What Is Cushing’s Disease?
You may have heard of Cushing’s Disease in humans, however it is not quite the same disease in horses and is more correctly named Pituitary Pars Intermediary Dysfunction (PPID). It is the most common endocrine (hormone) disease affecting horses.
PPID is typically a condition of older horses, usually over the age of 15 years old, however it has also been diagnosed in horses as young as 7 years of age. It is certainly a possibility for any horses in their ‘teens’, and furthermore 30% of older horses will have the condition. PPID does seem to be more common in ponies however horses can certainly develop it too.
What Causes PPID?
The condition is due to over activity, or the development of a benign enlargement, of one part of the pituitary gland. The pituitary gland is located below the brain and it receives it’s instructions from nerves from the brain. Damage to these nerves cause the pituitary gland to enlarge and produce excessive amounts of certain proteins and a hormone called adrenocortical hormone (ACTH). Essentially the pituitary gland is ‘working overtime’ which has many flow on effects to the rest of the horse. It is the increase in these hormones that cause the clinical signs of PPID, although the complete mechanism of how these signs develop is not yet fully understood.
The clinical signs can be variable, with some cases only having vague signs and others having multiple definitive signs. These can vary from mild to severe and not all signs are seen in every horse. This can mean that early signs that your horse has PPID often go unrecognised.
The majority of laminitic cases have a hormonal basis, either PPID or Equine Metabolic Syndrome (EMS). Laminitis is a very serious and painful consequence of PPID and prompt intervention and management is the key. You can find further information on laminitis in our laminitis article on our website.
Infectious disease occurs more commonly in PPID cases because there is a suppression of the immune system. PPID cases are more prone to parasitic disease, skin infections (greasy heel, rain scald), respiratory infections (including sinus infections and pneumonia) and foot abscesses. Any traumatic wounds or injuries may be slower to heal.
Your horse may seem dull and flat or become more docile. If the horse is ridden, a lack of performance may be noticed.
Loss Of Muscle Mass
This occurs particularly over the back and hindquarters.
Abnormal Fat Distribution And Insulin Resistance
Abnormal fat deposition may occur in up to 60% of horses with PPID. The abnormal fat deposits are typically recognised around the eyes, crest of the neck, base of the tail and around the sheath. Insulin resistance is best discussed in combination with Equine Metabolic Syndrome (EMS) and will be discussed in a future article.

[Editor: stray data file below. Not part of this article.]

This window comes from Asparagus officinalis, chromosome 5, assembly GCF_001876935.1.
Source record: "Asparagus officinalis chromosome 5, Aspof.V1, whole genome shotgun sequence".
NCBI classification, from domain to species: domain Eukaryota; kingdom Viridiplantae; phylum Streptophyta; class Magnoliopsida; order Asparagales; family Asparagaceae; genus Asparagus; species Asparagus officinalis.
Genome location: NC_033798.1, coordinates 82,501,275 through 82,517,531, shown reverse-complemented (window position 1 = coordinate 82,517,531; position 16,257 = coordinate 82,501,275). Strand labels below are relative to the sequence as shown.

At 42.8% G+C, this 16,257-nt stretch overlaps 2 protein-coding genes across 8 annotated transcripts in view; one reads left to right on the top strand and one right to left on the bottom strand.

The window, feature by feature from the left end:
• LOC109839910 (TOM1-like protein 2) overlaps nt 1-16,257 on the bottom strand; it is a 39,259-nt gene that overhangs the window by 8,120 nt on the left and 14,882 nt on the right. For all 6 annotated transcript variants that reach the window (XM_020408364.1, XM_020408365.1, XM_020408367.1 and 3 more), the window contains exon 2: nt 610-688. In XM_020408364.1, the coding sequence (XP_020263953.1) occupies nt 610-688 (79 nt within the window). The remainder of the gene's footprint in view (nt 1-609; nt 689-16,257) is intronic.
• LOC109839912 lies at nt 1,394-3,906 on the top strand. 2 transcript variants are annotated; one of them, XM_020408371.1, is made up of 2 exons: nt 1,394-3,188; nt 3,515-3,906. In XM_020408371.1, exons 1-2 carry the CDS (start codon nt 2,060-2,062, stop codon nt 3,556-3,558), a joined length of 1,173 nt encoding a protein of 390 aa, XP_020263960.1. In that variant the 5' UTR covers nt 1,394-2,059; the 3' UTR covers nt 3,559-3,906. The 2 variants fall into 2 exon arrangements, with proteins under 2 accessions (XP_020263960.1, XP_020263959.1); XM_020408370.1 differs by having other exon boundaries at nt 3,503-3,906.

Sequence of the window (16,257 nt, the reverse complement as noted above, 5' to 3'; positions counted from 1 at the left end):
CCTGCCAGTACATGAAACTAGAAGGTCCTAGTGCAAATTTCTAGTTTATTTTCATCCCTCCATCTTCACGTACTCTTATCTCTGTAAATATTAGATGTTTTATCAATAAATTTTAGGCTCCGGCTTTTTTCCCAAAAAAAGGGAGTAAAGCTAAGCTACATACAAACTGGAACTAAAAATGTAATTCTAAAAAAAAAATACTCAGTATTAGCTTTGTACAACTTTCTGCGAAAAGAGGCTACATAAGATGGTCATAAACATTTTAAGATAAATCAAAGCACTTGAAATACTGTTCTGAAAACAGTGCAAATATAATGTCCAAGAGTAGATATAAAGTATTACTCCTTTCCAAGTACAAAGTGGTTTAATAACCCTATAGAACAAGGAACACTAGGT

Increased Drinking And Urination
This may occur in approximately 30% of horses with PPID.
Interestingly it is not only those horses with hirsutism that can have this clinical sign and this may even be seen in horses that don’t have excessive hair growth.
Seizures, Weakness, Blindness And Collapse
These are rare and seen in the very advanced cases, most likely due to the enlarged pituitary gland causing pressure on other parts of the brain.
This may be seen in the older breeding mare or stallion and is the result of altered hormone production.
If a horse shows some of the more typical signs a vet may be able to make a presumptive diagnosis of PPID from the history and clinical picture. Definitive diagnosis is made by a blood test to evaluate the level of ACTH. Occasionally in more complicated cases further testing may be required.
There is a medication specifically licensed for horses to manage PPID. Pergolide (trade name Prascend) stimulates receptors in the brain and helps support the damaged nerves to the pituitary gland. This results in reducing the production of hormones to a more normal level and therefore improves the clinical signs. A suitable dose is selected by monitoring the clinical signs and reduction in ACTH levels. It is a tablet which is administered orally and it dissolves very easily and can be syringed into the mouth. Pergolide is considered a safe drug in the horse and has a wide dose range. Owners usually recognise an improvement within 3 months of use.
As stated above, the mechanism by which the increase in hormones causes the clinical signs is not fully understood, meaning the best way to manage any clinical signs is to treat the initiating cause, i.e. the over active pituitary gland, rather than only focusing on treating the symptoms of the disease.
Early recognition, diagnosis and treatment of PPID minimizes the progression of disease and improves quality of life and prolongs the life of the older horse.